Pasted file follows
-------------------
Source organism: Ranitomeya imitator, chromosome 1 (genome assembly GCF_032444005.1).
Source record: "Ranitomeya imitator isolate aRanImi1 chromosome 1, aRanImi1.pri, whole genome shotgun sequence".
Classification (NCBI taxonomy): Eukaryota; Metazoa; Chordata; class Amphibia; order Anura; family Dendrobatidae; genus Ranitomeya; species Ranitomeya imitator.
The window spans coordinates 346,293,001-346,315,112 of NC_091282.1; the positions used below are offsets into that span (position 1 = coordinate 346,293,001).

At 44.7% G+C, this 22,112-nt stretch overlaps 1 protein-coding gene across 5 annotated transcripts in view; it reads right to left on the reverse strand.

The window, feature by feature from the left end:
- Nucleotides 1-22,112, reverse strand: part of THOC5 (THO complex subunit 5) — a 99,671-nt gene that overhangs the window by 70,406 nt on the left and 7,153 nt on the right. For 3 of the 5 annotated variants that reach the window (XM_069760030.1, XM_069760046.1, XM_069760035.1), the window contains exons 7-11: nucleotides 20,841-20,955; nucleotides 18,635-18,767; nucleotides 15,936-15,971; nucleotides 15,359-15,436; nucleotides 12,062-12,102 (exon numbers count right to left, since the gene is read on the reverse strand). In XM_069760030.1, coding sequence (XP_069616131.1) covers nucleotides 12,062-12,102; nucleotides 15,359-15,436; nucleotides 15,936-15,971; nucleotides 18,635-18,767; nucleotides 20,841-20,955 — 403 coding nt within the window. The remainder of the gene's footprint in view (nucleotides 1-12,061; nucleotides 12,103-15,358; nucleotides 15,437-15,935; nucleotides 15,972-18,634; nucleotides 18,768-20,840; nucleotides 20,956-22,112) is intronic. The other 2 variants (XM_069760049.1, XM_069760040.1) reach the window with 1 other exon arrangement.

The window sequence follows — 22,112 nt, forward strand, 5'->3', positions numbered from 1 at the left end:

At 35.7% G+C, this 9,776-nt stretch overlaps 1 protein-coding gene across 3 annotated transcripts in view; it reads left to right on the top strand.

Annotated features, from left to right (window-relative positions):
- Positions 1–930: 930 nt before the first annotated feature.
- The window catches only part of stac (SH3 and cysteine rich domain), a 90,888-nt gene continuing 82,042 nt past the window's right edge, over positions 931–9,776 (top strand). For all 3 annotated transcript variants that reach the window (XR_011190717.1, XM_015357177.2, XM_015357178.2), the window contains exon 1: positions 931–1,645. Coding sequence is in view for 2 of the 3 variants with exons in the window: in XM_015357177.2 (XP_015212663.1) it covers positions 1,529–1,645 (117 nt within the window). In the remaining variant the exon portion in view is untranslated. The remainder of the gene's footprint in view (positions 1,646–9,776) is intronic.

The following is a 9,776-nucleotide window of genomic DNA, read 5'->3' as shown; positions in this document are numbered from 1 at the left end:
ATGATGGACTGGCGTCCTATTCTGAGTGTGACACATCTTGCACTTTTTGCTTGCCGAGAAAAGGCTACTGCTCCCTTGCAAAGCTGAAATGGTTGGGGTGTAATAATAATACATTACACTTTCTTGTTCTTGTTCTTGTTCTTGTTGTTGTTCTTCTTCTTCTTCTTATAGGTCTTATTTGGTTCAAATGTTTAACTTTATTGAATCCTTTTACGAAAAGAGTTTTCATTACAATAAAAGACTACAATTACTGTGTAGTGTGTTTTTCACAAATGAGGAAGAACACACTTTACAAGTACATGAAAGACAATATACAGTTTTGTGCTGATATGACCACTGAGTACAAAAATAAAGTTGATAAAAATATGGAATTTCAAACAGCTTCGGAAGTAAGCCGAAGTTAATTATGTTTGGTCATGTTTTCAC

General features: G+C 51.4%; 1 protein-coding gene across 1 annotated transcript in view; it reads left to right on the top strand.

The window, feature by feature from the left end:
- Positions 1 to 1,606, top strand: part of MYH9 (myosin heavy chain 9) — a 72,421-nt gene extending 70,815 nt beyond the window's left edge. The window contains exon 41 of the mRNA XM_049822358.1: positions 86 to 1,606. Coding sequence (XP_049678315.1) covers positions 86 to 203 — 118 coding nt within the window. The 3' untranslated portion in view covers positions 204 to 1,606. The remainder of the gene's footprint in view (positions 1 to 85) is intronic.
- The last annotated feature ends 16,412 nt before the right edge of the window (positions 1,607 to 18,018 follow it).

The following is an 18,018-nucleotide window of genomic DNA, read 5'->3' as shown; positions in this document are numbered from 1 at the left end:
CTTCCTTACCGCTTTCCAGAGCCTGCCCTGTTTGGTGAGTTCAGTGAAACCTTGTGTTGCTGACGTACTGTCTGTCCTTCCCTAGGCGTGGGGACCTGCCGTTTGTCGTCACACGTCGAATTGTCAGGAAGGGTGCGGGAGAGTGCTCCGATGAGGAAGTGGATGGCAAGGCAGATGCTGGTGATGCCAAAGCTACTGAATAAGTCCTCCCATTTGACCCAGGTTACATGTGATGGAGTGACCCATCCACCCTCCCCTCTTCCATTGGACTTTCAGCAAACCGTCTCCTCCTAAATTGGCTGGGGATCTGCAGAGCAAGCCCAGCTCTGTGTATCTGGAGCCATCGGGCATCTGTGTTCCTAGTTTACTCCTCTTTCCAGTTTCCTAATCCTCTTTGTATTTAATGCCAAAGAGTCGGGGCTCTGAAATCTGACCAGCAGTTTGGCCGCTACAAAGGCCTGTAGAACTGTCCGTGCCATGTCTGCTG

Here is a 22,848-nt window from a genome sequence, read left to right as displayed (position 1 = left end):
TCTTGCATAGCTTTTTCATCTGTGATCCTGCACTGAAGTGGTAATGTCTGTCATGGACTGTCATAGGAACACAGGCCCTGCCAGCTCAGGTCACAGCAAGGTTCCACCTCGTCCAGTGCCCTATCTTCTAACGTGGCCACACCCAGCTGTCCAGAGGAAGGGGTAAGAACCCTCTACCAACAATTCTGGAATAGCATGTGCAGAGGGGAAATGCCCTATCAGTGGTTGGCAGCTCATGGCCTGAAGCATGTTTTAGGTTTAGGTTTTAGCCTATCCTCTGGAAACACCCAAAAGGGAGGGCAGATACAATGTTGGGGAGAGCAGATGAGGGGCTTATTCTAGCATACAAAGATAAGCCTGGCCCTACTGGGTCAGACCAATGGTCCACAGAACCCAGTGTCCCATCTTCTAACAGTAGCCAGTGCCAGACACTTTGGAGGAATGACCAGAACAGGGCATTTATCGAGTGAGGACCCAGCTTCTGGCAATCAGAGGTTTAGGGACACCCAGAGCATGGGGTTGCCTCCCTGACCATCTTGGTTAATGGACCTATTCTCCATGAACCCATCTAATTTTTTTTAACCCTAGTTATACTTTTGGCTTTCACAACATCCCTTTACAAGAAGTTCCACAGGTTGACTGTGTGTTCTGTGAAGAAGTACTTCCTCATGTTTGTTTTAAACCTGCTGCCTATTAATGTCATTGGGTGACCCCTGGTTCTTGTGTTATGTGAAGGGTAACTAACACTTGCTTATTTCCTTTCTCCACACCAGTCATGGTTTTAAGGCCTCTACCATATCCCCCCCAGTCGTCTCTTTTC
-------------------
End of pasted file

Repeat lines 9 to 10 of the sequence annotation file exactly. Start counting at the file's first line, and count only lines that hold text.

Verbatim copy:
At 35.7% G+C, this 9,776-nt stretch overlaps 1 protein-coding gene across 3 annotated transcripts in view; it reads left to right on the top strand.

Annotated features, from left to right (window-relative positions):